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Bebop Spoken There

Alan Broadbent: “I really enjoy working with some singers. It depends. Again, there has to be a give and take between the two of us. Otherwise, it’s just a job and I’m too old for that now.”(Jazz Times February 2015).

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Alan Broadbent: “As soon as I heard where Georgia [Mancio] was coming from, and the tradition in terms of songwriting and her appreciation of standards, it was basically the same as mine.” – (Jazzwise April 2017)

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Archives.

Today Thursday March 30.

Afternoon
Vieux Carré Jazzmen - The Holystone, Whitley Rd., Holystone, Newcastle (ish) NE27 0DA. 1pm. Free.
Evening.
Maine St. Jazzmen - Potters Wheel, Sunniside, Gateshead NE16 5EE. 8:30pm. 0191 4888068
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Strictly Smokin' Big Band- The Millstone, Haddrick's Mill Rd., South Gosforth NE3 3DB. 7pm. Free.
Pasadena Roof Orchestra - Customs House, Mill Dam, South Shields NE33 3NG. 7:30pm. £19/£17.50 (conc.)
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Tees Hot Club w. Bruce Taylor (keys); John Brett (tenor); Ray Dales (alto) - Dorman's, Oxford Rd., Middlesbrough. 9pm. Free.
New Orleans Preservation Jazz Band - The Oxbridge, Oxbridge Lane, Stockton on Tees. 8:30pm.
Paul Skerritt Band - Pennyweight, Bakehouse Hill, Darlington DL1 5QA. 9pm. Free.
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To the best of our knowledge, details of the above events are correct but may be subject to alteration.

Wednesday, September 30, 2015

CD Review: Carter Calvert – It’s a Man’s World.

(Review by Minnie F)
 American vocalist Calvert sings songs made famous by male artists on this album “re-imagined and sung from a woman’s point of view”.  Although this may sound like a bit of a gimmick, it is successful due to the power of Calvert’s rich vocals and arrangements by Laurence Hobgood and Joshua Bowlus.  Tracks include songs originally sung by artists as diverse as Ray Charles, Bruce Springsteen, The Police and The Beatles.  Carter’s voice is strong and melodic, but some may think it would lend itself more to pop than jazz.  
However, the great strength of this album is the accompaniment; Calvert has surrounded herself with some really excellent musicians.  Joel Frahm’s brilliant sax playing and Marco Panascia’s bass on It’s a Man’s Man’s Man’s World originally by James Brown are well worth the listen.  Other up-beat songs include Elton John’s Take me to the Pilot and Ray Charles’ Hallelujah, I love him so which are made by the excellent David Rosenthal’s guitar, Ben Williams bass and Ulysses Owens’ drumming.  These are just examples of the quality of musicianship on the album where Calvert is accompanied by two different bands, both equally impressive.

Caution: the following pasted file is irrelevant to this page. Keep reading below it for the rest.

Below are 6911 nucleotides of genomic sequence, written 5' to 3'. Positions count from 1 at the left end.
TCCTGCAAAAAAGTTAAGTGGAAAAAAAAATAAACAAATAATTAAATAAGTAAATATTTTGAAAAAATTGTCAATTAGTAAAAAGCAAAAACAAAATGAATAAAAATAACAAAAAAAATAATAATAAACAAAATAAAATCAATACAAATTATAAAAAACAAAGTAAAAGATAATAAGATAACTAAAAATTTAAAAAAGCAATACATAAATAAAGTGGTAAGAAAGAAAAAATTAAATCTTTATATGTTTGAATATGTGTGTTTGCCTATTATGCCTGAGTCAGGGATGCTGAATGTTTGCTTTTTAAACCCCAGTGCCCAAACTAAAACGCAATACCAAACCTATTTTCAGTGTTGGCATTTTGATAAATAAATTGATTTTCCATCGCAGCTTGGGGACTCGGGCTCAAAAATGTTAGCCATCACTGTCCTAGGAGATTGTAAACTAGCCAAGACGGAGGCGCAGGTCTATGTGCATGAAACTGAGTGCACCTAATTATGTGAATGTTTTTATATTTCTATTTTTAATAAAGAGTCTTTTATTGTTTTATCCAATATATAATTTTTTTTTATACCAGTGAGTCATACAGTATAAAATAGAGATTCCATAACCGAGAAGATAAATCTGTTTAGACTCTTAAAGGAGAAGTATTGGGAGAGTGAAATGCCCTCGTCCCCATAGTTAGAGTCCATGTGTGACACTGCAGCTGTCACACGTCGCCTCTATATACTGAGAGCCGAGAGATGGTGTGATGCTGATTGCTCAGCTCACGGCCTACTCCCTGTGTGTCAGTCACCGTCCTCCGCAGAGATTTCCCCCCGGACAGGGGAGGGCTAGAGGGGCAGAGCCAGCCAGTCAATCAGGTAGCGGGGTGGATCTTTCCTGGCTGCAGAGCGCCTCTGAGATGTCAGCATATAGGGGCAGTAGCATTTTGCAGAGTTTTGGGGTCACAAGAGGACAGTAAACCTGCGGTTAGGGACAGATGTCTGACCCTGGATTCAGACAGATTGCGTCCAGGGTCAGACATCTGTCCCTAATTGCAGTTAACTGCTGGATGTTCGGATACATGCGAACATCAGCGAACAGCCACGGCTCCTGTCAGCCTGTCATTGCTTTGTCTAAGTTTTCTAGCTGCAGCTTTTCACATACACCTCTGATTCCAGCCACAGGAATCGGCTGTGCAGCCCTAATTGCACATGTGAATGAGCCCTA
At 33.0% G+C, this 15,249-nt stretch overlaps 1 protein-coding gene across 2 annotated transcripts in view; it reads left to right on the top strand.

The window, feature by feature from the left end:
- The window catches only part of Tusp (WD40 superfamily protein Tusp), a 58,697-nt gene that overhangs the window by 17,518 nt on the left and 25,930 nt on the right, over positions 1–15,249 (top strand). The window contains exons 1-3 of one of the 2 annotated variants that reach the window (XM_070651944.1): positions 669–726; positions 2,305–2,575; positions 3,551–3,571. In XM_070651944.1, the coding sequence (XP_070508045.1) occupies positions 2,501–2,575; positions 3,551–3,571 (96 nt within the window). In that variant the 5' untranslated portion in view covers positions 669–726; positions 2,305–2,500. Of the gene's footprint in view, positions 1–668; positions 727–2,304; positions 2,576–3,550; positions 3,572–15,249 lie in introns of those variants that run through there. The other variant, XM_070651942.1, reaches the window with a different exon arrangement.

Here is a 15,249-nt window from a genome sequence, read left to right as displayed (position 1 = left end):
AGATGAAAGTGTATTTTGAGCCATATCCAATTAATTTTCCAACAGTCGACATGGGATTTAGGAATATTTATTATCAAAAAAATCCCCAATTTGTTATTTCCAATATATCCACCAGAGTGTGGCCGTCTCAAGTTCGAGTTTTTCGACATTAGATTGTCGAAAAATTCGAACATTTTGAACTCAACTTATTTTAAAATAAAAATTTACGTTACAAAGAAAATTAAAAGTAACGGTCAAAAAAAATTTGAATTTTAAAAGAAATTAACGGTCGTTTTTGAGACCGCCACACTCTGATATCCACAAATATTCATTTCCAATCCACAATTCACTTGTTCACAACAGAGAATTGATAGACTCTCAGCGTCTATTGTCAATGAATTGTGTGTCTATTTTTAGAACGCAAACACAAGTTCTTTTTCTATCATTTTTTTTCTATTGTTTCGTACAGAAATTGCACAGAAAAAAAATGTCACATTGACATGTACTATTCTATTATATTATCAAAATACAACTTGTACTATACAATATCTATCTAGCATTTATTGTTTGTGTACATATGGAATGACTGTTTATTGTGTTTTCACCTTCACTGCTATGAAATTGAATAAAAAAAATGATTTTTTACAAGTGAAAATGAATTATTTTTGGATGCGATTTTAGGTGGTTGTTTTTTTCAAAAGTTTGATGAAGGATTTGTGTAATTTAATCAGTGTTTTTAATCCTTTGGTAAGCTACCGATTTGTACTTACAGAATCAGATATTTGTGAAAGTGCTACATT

A number of these songs are considerably different to their original versions, and the difference is much more than just the gender of the singer.  The second track, John Lee Hooker’s I’m in the Mood is probably the best for those wanting to hear some real jazz treatment with Williams’ catchy bass and Rosenthal’s prodigious guitar joined by an accomplished horn section consisting of Daniel Dickinson on alto sax, the aptly named Alphonso Horne on trumpet and Eric Miller on trombone. The final track is Let it Be which starts off almost unaccompanied, with only sparse playing from Hobgood’s piano, but the accompaniment builds up gradually towards the ultimate reward of a soaring sax solo from Frahm.
It is a diverse range of songs and styles such as blues, motown and pop, which are given the jazz treatment by virtue of the arrangement and accompaniment.  While some are more successful than others, over all this is a good, enjoyable album which is well produced with excellent musicianship.
Minnie.
Carter Calvert - voice; Joshua Bowlus – piano/Arrangements; Ben Williams – bass; Ulysses Owens Jr. – Drums; Daniel Dickinson - Alto Sax; Alphonso Horne – Trumpet; Eric Miller – Trombone; David Rosenthal – Guitar.
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Carter Calvert - voice; Joel Frahm - Tenor & Soprano Sax; Laurence Hobgood – Piano/Arrangements; Marco Panascia – Bass; Ulysses Owens Jr. – Drums + Damon Mack - B3 Hammond Organ (On Let It Be.)
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Bebop Spoken Here -- Here, being the north-east of England -- centred in the blues heartland of Newcastle and reaching down to the Tees Delta and looking upwards to the Land of the Kilt.
Not a very original title, I know; not even an accurate one as my taste, whilst centred around the music of Bird and Diz, extends in many directions and I listen to everything from King Oliver to Chick Corea and beyond. Not forgetting the Great American Songbook the contents of which has provided the inspiration for much great jazz and quality popular singing for round about a century.
The idea of this blog is for you to share your thoughts and pass on your comments on discs, gigs, jazz - music in general. If you've been to a gig/concert or heard a CD that knocked you sideways please share your views with us. Tell us about your favourites, your memories, your dislikes.
Lance (Who wishes it to be known that he is not responsible for postings other than his own and that he's not always responsible for them.)
Contact: lanceliddle@gmail.com I look forward to hearing from you.

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